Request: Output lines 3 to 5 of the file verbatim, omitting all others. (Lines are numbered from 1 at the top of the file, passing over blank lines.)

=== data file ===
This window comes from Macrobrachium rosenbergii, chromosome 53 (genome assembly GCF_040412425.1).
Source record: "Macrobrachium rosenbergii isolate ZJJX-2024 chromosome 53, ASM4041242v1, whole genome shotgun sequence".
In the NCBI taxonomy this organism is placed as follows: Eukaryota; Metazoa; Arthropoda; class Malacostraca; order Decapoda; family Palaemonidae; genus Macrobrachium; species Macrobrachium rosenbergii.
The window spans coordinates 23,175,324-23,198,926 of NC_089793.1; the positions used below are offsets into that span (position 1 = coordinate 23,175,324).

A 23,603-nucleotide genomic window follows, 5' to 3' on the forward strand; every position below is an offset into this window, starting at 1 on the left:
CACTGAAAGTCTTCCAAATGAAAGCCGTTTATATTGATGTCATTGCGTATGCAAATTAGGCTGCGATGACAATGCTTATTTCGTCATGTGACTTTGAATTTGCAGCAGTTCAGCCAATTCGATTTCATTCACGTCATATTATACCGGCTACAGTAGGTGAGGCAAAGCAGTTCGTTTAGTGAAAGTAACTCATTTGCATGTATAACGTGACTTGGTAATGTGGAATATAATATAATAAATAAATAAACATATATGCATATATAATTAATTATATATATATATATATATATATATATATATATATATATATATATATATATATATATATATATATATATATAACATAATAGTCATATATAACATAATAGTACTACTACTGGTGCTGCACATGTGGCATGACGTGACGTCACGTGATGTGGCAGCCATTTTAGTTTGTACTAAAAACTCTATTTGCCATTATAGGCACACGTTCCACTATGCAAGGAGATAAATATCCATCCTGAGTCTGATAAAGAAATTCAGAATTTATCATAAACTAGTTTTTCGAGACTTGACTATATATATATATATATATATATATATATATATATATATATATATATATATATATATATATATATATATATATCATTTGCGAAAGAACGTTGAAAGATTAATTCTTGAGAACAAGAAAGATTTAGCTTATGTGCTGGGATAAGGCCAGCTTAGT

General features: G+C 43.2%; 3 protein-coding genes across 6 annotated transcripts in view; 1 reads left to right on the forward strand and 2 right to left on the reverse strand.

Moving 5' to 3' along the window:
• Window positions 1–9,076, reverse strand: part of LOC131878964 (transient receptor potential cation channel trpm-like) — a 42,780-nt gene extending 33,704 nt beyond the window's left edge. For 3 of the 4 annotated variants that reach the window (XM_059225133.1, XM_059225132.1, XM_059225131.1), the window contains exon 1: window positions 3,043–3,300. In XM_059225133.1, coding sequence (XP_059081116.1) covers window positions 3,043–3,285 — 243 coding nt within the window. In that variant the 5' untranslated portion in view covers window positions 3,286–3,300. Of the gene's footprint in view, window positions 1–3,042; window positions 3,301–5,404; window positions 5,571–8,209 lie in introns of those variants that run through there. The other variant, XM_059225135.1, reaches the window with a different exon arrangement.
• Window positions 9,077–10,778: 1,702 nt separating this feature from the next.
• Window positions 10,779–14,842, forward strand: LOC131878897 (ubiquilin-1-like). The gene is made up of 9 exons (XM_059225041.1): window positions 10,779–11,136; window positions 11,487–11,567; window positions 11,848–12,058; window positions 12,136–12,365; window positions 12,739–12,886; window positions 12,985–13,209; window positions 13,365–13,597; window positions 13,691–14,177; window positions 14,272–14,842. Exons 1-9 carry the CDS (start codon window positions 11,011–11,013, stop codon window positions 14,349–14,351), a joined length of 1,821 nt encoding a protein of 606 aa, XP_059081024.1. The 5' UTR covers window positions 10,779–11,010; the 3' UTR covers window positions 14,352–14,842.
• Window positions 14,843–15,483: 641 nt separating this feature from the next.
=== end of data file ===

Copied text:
In the NCBI taxonomy this organism is placed as follows: Eukaryota; Metazoa; Arthropoda; class Malacostraca; order Decapoda; family Palaemonidae; genus Macrobrachium; species Macrobrachium rosenbergii.
The window spans coordinates 23,175,324-23,198,926 of NC_089793.1; the positions used below are offsets into that span (position 1 = coordinate 23,175,324).

A 23,603-nucleotide genomic window follows, 5' to 3' on the forward strand; every position below is an offset into this window, starting at 1 on the left: